The shock waves from the Sept. 11 terrorist attacks that have been battering businesses in the Buffalo Niagara region for the last month-and-a-half are beginning to take a toll.
Exactly how much of a toll is still in question, but there's a growing load of anecdotal evidence that the impact is far-reaching and quite substantial.
From the first wave of casualties in the travel and tourism and retail industries, the ripple effects have spread to local manufacturers, who already were having a tough go of it this year, to local insurers and beyond.
Executives, who were grappling with a weakening economy even before the terrorist attacks sent it spiraling further downward, are hunkering down. They're cutting spending, curtailing investments and eliminating jobs. And they're saying they don't have a clue about how long the slowdown will last, or how bad it will be.
"These are clearly difficult economic times," says Timothy T. Tevens, the chairman, president and chief executive officer at Columbus McKinnon Corp., an Amherst company that makes chains, hoists and other equipment to move materials.
And how. Look at how these local companies are dealing with the slowing economy and the accelerating decline since the attacks:
Columbus McKinnon, which was struggling with weak industrial markets, said last week that it is cutting its capital spending in half. The company also stopped paying a dividend to its shareholders so it could use that cash to pay down its debt. And after deciding to close plants in Arkansas and British Columbia last summer, Tevens says more factory shutdowns are possible.
Bush Industries, like Columbus McKinnon, was battling a declining market long before Sept. 11. But the terrorist attacks have made a bad situation worse.
The Jamestown maker of ready-to-assemble furniture has slashed its Western New York work force by 30 percent since July 2000, eliminating more than 625 jobs as it responds to a sharp drop in its furniture sales, says Ernest Artista, a Bush vice president. It now employs 1,468 people in Western New York, down from 2,100 in July 2000.
After the terrorist attacks, sales of Bush furniture through the big office superstore chains -- one of its main sources of business -- fell off by 10 percent to 15 percent as consumers stayed home and kept their wallets shut.
The company already is planning to stop production for two weeks during this quarter to keep its inventories down in the face of falling demand and might extend it if necessary. "We don't know, at this date, if that's going to continue through the fourth quarter," says Robert Ayres, Bush's president. "The uncertainty makes it difficult to make a final decision" on production levels.
Regardless, Bush recently closed one warehouse in Virginia and plans to shut another in Erie, Pa., as a cost-cutting move, Artista says. But Bush executives also say they don't want to close factories, betting that demand will pick up eventually.
At Gibraltar Steel, chief executive Brian J. Lipke says the terrorist attacks "clearly exacerbated" the slowdown in its steel products and metal building materials markets.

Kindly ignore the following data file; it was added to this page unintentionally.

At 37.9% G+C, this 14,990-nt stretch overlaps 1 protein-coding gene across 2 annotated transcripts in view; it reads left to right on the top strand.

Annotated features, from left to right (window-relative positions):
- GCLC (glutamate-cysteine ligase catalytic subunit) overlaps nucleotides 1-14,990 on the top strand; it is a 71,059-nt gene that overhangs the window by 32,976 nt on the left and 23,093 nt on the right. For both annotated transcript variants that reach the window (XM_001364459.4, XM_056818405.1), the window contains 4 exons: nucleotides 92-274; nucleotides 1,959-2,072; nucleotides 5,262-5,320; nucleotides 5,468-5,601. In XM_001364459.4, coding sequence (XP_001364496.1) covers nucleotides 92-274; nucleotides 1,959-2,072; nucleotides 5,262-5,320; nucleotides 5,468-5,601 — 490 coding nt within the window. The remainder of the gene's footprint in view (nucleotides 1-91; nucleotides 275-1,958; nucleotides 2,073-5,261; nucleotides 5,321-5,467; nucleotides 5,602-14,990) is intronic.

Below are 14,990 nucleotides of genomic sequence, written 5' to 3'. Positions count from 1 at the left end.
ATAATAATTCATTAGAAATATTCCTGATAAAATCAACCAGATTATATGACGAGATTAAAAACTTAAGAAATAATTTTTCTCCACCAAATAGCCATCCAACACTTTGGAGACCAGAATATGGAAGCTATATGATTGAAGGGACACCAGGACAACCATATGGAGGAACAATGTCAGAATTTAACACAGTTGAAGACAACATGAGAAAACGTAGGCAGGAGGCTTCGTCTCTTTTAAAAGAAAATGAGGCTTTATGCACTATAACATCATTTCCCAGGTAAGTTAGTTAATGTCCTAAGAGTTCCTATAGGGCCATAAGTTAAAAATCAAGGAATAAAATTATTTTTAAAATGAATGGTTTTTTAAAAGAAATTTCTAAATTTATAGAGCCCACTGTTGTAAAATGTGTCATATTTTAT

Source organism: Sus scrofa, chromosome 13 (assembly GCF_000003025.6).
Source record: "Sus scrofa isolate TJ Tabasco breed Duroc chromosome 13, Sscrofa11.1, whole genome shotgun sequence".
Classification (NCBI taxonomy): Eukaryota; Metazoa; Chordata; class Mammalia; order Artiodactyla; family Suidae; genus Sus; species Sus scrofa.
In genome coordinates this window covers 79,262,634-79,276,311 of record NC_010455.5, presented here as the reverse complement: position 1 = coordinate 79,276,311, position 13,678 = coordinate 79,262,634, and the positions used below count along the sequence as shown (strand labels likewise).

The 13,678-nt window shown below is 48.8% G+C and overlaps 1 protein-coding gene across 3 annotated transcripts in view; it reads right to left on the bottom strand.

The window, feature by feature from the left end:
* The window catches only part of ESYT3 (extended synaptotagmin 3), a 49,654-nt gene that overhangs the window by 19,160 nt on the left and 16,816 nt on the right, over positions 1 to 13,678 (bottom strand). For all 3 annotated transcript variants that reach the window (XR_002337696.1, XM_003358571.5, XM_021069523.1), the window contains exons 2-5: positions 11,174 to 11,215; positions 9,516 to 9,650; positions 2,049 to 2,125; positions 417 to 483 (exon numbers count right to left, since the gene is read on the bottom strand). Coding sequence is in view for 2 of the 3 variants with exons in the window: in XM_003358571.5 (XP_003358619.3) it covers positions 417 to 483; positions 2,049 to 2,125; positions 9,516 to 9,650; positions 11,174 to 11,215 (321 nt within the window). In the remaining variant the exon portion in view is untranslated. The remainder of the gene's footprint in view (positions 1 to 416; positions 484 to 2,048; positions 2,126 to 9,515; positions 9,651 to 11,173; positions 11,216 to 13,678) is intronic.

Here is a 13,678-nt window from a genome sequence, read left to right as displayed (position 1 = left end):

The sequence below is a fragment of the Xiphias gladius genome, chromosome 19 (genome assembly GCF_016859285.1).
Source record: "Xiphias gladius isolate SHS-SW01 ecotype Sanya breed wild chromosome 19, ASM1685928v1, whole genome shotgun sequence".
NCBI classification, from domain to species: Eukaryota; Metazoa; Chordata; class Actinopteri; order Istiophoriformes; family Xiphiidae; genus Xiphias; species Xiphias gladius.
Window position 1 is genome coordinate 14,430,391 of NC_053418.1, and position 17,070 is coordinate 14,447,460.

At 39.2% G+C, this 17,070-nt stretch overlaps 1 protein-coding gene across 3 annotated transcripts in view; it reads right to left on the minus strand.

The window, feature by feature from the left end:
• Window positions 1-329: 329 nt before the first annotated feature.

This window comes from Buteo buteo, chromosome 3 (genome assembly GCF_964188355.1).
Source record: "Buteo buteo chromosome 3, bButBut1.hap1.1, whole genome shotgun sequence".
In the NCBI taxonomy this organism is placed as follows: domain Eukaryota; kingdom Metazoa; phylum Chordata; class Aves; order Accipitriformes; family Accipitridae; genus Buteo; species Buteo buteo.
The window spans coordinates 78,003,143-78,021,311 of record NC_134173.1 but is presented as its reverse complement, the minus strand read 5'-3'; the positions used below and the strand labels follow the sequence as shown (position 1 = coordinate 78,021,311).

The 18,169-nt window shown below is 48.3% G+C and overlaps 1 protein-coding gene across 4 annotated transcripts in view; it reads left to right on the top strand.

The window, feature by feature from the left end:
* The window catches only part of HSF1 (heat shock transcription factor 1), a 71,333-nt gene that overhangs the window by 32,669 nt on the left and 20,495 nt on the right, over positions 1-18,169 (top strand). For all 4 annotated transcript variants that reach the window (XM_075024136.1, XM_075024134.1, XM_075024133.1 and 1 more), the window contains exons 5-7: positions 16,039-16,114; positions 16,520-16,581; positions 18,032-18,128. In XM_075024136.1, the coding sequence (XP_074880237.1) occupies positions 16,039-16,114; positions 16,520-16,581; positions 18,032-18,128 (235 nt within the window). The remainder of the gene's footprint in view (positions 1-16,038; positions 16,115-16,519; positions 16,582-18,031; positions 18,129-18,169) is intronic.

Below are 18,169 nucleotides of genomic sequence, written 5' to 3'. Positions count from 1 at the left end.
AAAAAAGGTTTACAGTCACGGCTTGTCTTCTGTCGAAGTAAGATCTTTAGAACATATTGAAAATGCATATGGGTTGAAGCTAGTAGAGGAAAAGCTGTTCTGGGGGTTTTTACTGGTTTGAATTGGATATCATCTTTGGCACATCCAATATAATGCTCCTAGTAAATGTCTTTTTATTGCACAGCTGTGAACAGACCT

As a result, the Hamburg-based steel processor has eliminated 150 to 170 of its 3,500 jobs, a 6 percent reduction that so far has spared the company's local employees. The company also has curtailed virtually all discretionary spending, and imposed a wage and hiring freeze at the end of last month. And because most Gibraltar employees have part of their pay tied to the company's profits, the slump means their paychecks won't be as big, either.
Even Buffalo-based insurer Merchants Group is taking a hit. The company expects nearly $2 million in claims because 13 or 14 of its policyholders had offices in and around the World Trade Center complex. Most of the claims, which turned what would have been a third-quarter profit into an $800,000 loss, will come from business interruption policies that the company had written, says Robert Zak, Merchants' chief operating officer.
"We target Main Street businesses, small offices and small shops," Zak says. "Most of these were second locations for businesses that we insured elsewhere."
Astronics Corp. isn't cutting back, but the Buffalo-based company is feeling both the good and bad side of the terrorist attack fallout. The company makes cockpit lighting equipment, so its sales for commercial jets and business jets are being cut back. But Astronics also sells those products to the military, and all the extra flights that American fighter jets and other military aircraft are making is sure to lead to a significant increase in spare part sales.
So the company is shifting more of its resources away from its commercial aviation products to those used by the military, says Kevin Keane, Astronics' president.
Of course, not all the news has been bad. Wilson Greatbatch is expanding its research operations at the battery maker's Clarence headquarters, which will add jobs. Fleet Bank is bringing 95 telemarketing jobs to Niagara Falls, and Graham Corp. expects to add workers at its Batavia factory after winning a big contract to sell condensers used in power plants.
But that isn't enough to offset the otherwise somber mood that has settled over the business community.
How long it will last is anyone's guess. But we're probably going to be feeling its sting for some time to come.